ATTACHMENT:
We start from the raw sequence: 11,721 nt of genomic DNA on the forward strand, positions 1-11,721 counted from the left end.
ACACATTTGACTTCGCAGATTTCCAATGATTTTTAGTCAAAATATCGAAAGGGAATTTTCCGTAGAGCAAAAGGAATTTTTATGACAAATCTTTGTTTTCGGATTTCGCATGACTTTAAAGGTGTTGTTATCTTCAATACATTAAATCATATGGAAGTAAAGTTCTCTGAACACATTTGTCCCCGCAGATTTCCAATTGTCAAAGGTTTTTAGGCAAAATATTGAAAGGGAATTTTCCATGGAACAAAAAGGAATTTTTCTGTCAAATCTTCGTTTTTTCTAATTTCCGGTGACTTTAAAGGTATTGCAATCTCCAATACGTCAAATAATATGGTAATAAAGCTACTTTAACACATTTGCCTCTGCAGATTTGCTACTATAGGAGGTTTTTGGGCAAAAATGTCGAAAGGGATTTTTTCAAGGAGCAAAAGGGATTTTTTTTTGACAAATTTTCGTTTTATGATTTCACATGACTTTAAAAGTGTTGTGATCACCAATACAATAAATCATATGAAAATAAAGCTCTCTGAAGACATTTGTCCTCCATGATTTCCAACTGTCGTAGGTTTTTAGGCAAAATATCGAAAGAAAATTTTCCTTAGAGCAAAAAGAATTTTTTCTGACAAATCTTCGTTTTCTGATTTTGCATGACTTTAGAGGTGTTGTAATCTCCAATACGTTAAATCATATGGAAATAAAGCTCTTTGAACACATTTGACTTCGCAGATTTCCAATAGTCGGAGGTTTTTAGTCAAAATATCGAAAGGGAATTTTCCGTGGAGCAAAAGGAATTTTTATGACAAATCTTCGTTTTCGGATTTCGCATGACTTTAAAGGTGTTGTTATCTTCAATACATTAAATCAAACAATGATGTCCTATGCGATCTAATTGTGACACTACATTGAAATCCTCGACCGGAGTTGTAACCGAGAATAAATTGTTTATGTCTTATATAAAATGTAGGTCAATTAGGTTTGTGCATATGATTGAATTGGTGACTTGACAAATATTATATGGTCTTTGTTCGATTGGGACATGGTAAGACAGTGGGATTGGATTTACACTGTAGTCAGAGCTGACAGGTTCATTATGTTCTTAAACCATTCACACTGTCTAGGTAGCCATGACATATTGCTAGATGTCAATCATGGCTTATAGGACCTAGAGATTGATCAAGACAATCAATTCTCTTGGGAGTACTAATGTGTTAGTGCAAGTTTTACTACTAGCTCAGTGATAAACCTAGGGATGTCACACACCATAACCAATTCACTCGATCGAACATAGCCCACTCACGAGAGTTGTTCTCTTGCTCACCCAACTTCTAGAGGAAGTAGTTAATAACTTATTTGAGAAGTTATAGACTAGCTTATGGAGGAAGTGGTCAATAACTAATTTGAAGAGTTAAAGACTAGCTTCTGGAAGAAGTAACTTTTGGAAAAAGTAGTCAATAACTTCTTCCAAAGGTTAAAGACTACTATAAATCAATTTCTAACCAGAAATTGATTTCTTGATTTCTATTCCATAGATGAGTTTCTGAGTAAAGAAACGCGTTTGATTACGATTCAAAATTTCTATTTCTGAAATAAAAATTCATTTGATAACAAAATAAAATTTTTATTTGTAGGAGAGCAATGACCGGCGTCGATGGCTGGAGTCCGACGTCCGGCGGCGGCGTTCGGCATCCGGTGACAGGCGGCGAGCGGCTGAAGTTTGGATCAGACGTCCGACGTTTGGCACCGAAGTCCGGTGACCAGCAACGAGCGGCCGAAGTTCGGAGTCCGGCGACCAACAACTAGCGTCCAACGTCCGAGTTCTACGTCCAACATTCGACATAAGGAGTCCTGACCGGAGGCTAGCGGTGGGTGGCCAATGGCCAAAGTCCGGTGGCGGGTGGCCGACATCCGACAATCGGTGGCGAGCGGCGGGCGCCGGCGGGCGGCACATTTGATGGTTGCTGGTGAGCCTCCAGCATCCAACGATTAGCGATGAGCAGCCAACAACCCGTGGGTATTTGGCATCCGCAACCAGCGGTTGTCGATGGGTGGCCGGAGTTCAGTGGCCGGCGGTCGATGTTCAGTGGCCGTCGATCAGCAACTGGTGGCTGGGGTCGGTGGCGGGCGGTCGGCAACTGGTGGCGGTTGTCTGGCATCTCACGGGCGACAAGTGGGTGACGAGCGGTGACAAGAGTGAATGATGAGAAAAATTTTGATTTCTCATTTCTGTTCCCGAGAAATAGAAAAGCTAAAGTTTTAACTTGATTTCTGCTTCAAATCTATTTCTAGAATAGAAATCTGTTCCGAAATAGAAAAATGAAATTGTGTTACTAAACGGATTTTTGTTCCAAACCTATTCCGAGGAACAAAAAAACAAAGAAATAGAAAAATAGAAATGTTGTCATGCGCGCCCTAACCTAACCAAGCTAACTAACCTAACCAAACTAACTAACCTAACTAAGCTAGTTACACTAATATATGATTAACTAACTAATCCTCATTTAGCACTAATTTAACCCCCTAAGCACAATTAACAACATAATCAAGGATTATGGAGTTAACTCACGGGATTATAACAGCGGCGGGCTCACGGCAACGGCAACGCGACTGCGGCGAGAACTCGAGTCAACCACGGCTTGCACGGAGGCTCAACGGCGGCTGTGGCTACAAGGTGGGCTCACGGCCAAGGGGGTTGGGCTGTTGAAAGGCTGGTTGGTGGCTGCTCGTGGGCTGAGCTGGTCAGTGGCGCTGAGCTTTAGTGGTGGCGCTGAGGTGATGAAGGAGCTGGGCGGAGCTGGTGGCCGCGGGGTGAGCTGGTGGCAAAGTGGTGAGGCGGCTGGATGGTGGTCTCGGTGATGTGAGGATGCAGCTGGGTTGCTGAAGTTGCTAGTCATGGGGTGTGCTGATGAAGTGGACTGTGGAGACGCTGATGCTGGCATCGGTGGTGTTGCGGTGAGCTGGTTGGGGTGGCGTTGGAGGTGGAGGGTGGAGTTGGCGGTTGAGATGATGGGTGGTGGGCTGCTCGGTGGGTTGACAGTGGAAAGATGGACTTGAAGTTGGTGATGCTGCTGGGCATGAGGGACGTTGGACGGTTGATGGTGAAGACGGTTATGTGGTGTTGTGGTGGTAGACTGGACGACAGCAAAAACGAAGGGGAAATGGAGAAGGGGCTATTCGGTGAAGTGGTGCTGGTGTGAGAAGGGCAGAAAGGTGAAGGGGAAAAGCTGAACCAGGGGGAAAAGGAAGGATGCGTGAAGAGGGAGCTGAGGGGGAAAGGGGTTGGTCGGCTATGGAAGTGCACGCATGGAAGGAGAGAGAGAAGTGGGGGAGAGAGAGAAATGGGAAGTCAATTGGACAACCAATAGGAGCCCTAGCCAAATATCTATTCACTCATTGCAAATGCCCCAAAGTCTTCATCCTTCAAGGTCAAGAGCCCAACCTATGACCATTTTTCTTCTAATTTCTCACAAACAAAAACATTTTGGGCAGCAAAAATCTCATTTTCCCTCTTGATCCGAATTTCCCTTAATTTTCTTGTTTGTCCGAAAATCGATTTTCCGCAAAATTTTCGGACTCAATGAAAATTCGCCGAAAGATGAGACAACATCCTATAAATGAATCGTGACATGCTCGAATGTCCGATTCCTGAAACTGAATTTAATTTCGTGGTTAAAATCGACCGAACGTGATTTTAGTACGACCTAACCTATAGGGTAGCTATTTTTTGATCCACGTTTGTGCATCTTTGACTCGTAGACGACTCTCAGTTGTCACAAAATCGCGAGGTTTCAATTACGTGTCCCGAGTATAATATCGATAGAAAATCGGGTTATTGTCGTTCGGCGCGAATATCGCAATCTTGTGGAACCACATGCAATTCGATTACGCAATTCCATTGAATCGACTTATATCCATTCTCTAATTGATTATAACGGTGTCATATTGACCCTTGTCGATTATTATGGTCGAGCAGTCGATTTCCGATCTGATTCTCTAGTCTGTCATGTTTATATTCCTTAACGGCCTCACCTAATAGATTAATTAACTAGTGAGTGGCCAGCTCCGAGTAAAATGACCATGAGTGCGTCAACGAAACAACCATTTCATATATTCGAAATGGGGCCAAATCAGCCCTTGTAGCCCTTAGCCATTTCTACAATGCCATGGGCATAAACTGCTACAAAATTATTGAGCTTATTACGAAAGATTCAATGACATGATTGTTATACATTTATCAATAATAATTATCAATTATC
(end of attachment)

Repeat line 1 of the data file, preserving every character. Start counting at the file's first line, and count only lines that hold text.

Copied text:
We start from the raw sequence: 11,721 nt of genomic DNA on the forward strand, positions 1-11,721 counted from the left end.